Japan is expected to start releasing a huge amount of treated radioactive water from the tsunami-hit Fukushima nuclear power plant into the Pacific Ocean, a highly controversial move that has drawn sharp criticism from neighboring countries.
The imminent water release comes more than a decade after Japan was rocked by the second-worst nuclear disaster in history. A massive earthquake and tsunami in March 2011 destroyed the Fukushima nuclear power plant, which is situated on Japan’s east coast, about 250 kilometers (155 miles) northeast of the capital Tokyo.
Japanese Prime Minister Fumio Kishida said earlier this week that the country plans to discharge roughly 1.3 million metric tons of treated wastewater — enough to fill about 500 Olympic-sized swimming pools — from the wrecked Fukushima power plant into the sea from Thursday, depending on weather conditions.
Japan’s government has repeatedly said the discharge of the treated water is safe and the U.N.’s nuclear watchdog has endorsed the move. The International Atomic Energy Agency said in early July that Tokyo’s plans were consistent with international standards and will have a “negligible” impact on people and the environment. The process will take decades to complete.
Neighboring countries are far from happy, however.
Local fishing groups and U.N. human rights experts have voiced their concerns about the potential threat to the marine environment and public health, while campaigners say that not all possible impacts have been studied.
Japan says the process of releasing the filtered and diluted water is a necessary step of decommissioning the plant and that a relatively swift solution is needed because the storage tanks holding the treated water will soon reach their capacity.
Regionally, China has emerged as one of the fiercest opponents to Japan’s plans.
‘Extremely selfish and irresponsible’
Foreign Ministry Spokesperson Wang Wenbin on Tuesday accused Tokyo of being “extremely selfish and irresponsible” by pressing ahead with the disposal of the water, adding that the ocean should be treated as a common good for humanity “not a sewer for Japan’s nuclear-contaminated water.”
“China strongly urges Japan to stop its wrongdoing, cancel the ocean discharge plan, communicate with neighboring countries with sincerity and good will, dispose of the nuclear-contaminated water in a responsible manner and accept rigorous international oversight,” Wang said at a news conference.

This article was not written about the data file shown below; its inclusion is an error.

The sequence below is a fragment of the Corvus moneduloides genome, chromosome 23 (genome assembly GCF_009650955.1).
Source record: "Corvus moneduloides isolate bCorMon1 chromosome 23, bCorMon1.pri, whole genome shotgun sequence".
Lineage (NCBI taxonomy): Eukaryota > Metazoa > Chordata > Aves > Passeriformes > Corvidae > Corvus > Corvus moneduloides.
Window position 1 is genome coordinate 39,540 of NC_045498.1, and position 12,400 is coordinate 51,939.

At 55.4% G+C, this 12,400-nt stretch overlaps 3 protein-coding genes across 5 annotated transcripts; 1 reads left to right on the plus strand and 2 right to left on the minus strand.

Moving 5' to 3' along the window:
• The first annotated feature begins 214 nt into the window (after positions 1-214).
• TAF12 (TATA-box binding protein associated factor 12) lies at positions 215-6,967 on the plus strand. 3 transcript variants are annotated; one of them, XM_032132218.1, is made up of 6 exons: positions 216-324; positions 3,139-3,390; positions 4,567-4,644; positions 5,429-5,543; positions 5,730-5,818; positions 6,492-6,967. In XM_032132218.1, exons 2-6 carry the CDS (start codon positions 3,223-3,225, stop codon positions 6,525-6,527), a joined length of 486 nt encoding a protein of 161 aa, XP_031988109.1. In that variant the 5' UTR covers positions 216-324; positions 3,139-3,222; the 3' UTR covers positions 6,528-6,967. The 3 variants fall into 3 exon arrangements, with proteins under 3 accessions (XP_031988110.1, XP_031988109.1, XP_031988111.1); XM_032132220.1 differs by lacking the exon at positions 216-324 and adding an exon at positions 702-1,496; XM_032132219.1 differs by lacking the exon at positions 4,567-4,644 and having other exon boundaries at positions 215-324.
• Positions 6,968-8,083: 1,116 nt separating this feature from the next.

A spokesperson for Japan’s Embassy in London did not respond to a request for comment from CNBC.
Hong Kong’s Chief Executive John Lee, meanwhile, “strongly opposes” the discharge of wastewater from the Fukushima power plant. Responding to Japan’s announcement, Hong Kong announced import curbs on some Japanese food products.
South Korea, at times a lone voice of regional support to Japan, said it sees no scientific problem with the plan to release the treated water. It made clear in a statement issued on Tuesday, however, that the government “does not necessarily agree with or support the plan.”
Hundreds of activists in South Korea had gathered in the capital of Seoul earlier this month to rally against Japan’s plan to dispose of the treated water into the ocean.
Both China and South Korea have banned fish imports from around Fukushima.
‘A total non-issue’
Nigel Marks, an associate professor at Curtin University in Perth, Australia, said the Fukushima water problem boils down to tritium — a radioactive isotope of hydrogen that occurs naturally in the environment and is released as part of the routine operation of nuclear power plants.
“Tritium releases far higher than that planned at Fukushima have been happening for around sixty years with a perfect safety record,” Marks told CNBC via email.
It “poses the question as to how the Fukushima water became such a PR nightmare, given that from a radiation safety perspective the tritium is essentially harmless,” he continued. “The underlying problem is that the release sounds bad. The typical person isn’t aware that their own body is radioactive, nor do they have a sense of scale of how much radiation is a lot, nor how much is little.”
“At this point science needs to step in and have a say — after all, tritium is produced in the upper atmosphere every day; in fact, one year of Fukushima water has the same amount of tritium as four hours of rainfall across the Earth,” Marks said.
“Fundamentally this is why the Fukushima water is a total non-issue — there is already a small amount of tritium around us (harmlessly doing nothing) and the tiny extra bit won’t matter one jot.”
Fishing groups in Japan, South Korea and the Philippines have all criticized the release of treated wastewater from the nuclear plant, fearing that it could affect regional resources and the livelihood of coastal communities.
Analysts at environmental campaign group Greenpeace said they were “deeply disappointed and outraged” by Japan’s decision to release treated radioactive water into the Pacific Ocean.
“Instead of engaging in an honest debate about this reality, the Japanese government has opted for a false solution – decades of deliberate radioactive pollution of the marine environment – during a time when the world’s oceans are already facing immense stress and pressures,” said Shaun Burnie, a senior nuclear specialist at Greenpeace East Asia.
“This is an outrage that violates the human rights of the people and communities of Fukushima, and other neighboring prefectures and the wider Asia-Pacific region.”